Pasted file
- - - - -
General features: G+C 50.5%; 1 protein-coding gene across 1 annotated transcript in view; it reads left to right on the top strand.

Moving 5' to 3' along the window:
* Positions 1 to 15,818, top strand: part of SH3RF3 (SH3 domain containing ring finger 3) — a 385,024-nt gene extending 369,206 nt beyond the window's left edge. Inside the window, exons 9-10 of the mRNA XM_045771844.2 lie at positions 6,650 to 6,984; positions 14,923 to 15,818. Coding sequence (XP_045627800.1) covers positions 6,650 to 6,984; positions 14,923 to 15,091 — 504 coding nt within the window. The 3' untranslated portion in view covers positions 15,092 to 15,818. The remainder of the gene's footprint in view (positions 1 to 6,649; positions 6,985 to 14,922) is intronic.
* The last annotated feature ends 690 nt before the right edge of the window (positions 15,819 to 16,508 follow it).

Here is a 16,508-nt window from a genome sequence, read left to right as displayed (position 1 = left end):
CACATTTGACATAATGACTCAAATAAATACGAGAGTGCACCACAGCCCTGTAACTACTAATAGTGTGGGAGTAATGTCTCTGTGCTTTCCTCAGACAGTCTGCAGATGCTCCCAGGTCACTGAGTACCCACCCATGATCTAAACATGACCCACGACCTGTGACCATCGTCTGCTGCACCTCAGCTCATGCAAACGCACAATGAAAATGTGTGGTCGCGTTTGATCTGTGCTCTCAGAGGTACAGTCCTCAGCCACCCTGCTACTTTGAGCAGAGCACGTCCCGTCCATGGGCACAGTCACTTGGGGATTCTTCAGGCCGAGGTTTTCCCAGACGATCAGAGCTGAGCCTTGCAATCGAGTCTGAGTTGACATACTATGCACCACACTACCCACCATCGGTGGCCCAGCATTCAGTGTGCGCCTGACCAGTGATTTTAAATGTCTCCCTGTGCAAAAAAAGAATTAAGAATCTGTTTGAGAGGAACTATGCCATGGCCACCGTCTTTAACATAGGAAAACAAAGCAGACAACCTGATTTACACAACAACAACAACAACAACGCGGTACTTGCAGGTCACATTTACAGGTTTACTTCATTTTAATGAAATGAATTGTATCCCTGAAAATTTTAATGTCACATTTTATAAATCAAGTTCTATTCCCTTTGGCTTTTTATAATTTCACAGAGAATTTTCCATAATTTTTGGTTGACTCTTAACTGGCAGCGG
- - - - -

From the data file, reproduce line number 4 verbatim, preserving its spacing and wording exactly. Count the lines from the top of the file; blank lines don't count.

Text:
* The last annotated feature ends 690 nt before the right edge of the window (positions 15,819 to 16,508 follow it).